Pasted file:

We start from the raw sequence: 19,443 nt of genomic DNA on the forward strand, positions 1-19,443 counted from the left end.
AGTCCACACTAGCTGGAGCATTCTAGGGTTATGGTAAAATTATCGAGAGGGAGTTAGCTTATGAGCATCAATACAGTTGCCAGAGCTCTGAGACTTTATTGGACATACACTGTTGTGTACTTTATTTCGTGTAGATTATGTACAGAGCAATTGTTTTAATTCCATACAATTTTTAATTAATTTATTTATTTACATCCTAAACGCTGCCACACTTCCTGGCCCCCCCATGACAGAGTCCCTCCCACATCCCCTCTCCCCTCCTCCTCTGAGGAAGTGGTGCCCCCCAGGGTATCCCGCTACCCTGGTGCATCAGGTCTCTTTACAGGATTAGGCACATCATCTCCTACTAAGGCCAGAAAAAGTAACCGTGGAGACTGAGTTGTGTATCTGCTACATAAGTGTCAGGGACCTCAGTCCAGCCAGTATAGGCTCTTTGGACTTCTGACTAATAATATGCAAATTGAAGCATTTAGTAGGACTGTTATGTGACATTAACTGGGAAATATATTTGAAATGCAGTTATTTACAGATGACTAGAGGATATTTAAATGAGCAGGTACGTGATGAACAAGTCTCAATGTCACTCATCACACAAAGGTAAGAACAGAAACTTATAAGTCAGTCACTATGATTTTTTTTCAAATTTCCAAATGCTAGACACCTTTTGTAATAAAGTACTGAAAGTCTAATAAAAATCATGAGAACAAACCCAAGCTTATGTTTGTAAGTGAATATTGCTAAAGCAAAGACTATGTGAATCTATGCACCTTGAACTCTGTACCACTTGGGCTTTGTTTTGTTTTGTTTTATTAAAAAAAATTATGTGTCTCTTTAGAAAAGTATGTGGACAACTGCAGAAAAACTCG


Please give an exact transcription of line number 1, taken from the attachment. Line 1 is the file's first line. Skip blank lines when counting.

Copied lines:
We start from the raw sequence: 19,443 nt of genomic DNA on the forward strand, positions 1-19,443 counted from the left end.